Dustforce (PS3 & Vita) Review
Written : Thursday, February 06, 2014
By: Lee Bradley
There’s an interview featured in the extras for Indie Game: The Movie, in which Edmund McMillan praises Tommy Refenes’ programming work on the platformer Super Meat Boy.
“He has a sense of when something feels tight, when it feels really good,” says McMillan, as Refenes sits next to him wearing an expression of both pride and embarrassment.
“[In Super Meat Boy] I feel I have complete control over the character,” he continues, “and that’s number one, because you can’t make a platformer and when somebody dies they’re like, ‘Ah, the fucking game feels stupid’ or ‘Ah, they killed me because the button feels dumb.’ It has to feel right.”
Super sweeping caretaker.
I couldn’t help but remember this quote when playing Dustforce. A PlayStation 3 and PS Vita port of Hitbox’s original 2012 PC title, this indie platformer inspires those exact complaints. With infuriating regularity, Dustforce doesn’t feel tight, and it doesn’t feel good.
Here’s the setup. You play as one of four acrobatic janitors, tasked with cleaning up a variety of themed environments littered with waste. At the end of each level your performance is ranked in two ways; one for maintaining your combo by constantly cleaning and avoiding damage, and another for the amount of waste you cleaned.
In theory, it’s all about flow. To successfully conquer each level - and earn keys to unlock subsequent levels - you’ll have to combine slides, double (and triple) jumps, dashes and wall runs while demonstrating a mastery of your toolset. Pull it all off in one smooth motion, while flawlessly cleaning and fighting, and you’ll be rewarded with top marks.
Dustforce’s visuals are often gorgeous.
Yet, despite the levels themselves featuring some wonderful design (encouraging speed and quick reflexes in some situations and exploration in others), you’ll feel like you’re spending more time battling the controls than the levels themselves. Double jumps don’t always work in the way that you would expect, wall runs are needlessly finicky and character movements range from being leaden to slippery - depending on the situation.
All of this combines to undo the good work done in a game that has so much going for it. The way the central hub is a level in itself, the way you unlock keys to access new areas, the way that each of the characters have different abilities, the art style and the music is all great. But the clunky controls render much of it irrelevant.
There’s multiplayer here too, which the accompanying review notes tell me include 2v2 and King of the Hill modes, but just one day following Dustforce’s worldwide release, I couldn’t find a game with strangers. Getting a few friends together is your only option.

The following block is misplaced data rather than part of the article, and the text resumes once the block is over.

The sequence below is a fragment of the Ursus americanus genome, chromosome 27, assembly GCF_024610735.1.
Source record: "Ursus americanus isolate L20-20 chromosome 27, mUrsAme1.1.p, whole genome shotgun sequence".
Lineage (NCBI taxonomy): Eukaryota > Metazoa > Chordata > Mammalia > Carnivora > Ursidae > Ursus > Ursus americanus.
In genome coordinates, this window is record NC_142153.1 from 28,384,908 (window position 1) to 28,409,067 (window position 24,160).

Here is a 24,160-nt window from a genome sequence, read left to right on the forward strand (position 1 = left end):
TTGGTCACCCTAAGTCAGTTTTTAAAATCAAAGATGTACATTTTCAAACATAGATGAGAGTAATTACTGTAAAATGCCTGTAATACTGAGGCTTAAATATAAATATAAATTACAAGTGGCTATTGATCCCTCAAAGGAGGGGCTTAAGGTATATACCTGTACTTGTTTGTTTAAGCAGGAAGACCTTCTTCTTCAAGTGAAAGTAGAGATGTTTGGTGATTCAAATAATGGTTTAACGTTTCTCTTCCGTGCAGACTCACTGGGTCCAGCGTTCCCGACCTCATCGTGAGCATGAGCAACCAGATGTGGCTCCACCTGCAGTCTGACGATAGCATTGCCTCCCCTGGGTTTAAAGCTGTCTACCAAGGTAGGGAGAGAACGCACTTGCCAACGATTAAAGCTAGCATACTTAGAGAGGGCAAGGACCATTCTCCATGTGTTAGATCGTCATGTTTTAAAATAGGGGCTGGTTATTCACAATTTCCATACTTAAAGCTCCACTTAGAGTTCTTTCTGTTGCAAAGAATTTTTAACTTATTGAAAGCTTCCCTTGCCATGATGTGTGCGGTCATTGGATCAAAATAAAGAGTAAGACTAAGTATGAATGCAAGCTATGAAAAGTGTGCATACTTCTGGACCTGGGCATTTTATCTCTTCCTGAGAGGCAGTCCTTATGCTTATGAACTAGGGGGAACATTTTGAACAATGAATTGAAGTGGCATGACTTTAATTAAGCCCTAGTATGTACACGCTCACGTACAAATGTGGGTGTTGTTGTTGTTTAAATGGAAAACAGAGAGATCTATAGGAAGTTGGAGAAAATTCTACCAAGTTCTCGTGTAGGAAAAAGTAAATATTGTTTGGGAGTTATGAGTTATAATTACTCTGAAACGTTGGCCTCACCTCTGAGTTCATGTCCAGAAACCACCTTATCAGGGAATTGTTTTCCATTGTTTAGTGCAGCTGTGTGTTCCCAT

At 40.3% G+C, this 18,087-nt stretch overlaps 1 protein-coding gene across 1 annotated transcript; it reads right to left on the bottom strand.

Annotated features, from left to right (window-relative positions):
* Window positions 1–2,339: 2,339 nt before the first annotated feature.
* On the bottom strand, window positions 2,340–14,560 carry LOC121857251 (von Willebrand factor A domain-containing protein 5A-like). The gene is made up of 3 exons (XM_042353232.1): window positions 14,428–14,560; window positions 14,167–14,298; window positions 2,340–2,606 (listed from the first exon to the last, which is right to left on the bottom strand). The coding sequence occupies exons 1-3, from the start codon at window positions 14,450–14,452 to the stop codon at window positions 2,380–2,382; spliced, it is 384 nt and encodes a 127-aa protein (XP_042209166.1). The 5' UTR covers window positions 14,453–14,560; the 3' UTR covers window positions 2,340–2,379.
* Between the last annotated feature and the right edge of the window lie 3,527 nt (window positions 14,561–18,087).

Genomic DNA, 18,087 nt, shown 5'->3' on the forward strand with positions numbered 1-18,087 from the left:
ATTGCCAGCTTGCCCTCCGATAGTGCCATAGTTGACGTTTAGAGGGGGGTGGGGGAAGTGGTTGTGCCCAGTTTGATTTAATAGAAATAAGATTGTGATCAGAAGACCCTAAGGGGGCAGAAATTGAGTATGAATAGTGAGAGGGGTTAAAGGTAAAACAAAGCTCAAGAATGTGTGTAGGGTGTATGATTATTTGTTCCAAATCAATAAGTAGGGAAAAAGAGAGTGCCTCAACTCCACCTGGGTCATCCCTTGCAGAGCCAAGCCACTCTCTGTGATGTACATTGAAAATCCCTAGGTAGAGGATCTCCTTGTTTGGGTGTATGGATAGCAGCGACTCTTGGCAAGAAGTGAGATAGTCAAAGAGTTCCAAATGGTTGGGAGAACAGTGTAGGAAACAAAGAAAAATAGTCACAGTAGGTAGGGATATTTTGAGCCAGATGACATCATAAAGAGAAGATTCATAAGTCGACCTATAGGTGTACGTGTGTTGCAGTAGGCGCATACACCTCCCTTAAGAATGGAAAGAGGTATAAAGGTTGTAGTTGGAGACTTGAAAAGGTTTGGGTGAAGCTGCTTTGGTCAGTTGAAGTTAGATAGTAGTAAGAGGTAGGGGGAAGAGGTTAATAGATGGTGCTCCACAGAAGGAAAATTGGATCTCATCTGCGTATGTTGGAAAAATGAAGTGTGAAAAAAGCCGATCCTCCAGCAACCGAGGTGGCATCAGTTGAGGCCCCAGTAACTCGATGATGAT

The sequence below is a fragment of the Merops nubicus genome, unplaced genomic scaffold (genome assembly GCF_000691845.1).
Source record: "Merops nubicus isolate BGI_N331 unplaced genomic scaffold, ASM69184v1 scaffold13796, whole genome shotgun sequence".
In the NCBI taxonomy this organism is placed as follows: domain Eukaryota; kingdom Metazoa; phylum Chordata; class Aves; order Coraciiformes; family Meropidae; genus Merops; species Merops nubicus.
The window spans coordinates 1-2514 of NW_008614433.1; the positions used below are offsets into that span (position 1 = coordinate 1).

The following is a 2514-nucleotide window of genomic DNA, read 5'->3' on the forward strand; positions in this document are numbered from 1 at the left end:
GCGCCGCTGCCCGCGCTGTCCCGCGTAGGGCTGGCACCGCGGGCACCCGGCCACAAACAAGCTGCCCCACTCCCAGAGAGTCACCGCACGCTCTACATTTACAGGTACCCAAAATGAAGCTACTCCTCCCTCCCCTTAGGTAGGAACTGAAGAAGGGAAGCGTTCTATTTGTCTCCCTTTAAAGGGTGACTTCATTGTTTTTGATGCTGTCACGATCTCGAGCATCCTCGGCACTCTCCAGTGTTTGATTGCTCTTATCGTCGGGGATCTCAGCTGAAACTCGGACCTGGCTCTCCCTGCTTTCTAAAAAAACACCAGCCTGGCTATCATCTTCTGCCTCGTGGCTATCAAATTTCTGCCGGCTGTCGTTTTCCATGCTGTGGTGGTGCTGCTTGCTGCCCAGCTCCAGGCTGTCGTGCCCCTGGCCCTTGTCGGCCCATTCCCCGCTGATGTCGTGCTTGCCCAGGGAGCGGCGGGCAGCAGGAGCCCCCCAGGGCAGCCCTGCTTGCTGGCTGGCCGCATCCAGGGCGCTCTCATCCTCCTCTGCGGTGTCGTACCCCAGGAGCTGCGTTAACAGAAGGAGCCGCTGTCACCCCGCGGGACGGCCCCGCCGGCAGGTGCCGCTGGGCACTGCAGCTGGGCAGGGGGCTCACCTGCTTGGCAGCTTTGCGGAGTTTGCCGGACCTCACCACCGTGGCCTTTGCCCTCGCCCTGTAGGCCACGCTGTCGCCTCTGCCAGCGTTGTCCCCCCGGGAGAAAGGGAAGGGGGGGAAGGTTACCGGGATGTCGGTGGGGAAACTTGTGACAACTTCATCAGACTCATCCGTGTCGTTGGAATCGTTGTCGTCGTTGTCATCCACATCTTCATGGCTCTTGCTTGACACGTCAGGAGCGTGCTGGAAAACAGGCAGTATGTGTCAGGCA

Two multiplayer modes are also included.
Also, it’s worth bearing in mind that this is a review of the PlayStation 3 version of the game. On PS Vita, meanwhile, it’s almost unplayable, combining all of the above complaints with a stuttery frame rate and unrecognised inputs that make wall-running virtually impossible. If you only own a Vita, you should steer completely clear of Dustforce, at least until a major patch is released to rectify the problem.
However, should the Vita version ever reach parity with the PS3 version, it will still be far from ideal. Dustforce is a hard game by design, with an accompanying list of tough, progression-based Trophies, but it’s the difficulties presented by the controls that infuriate the most. And that, ultimately, is why it’s hard to recommend.
“They killed me because the button feels dumb.”
Held back by some looping stutters on certain levels, Lifeform’s soundtrack is brilliant, at once retro, forward-looking and endlessly catchy. It’s one of the game’s strongest features.
The design and bold colours of the characters are hugely attractive. The environmental art is less consistent, but at its best it’s gorgeous. There are some slight, occasional frame rate issues.
Occasionally infuriating. The lack of consistency in your character movements, combined with fiddly controls, undermines the strength of the rest of the game. It’s a terrible disappointment.
Dustforce features an expansive single-player campaign, with numerous themed levels delivered via a nicely-executed hub world. There’s multiplayer modes too, though they would appear sparsely populated.
Though unimaginative, the trophies on Dustforce’s list instead reward players for completion and mastery. Even aside from the game’s control problems, this is a tough list. You’ll earn every trophy you get.
Dustforce’s gorgeous visuals, fantastic soundtrack, solid level design and nicely executed hub world are great. But the platformer’s weird physics and clunky controls undermine its accomplishments. It’s a terrible waste of a fantastic concept.
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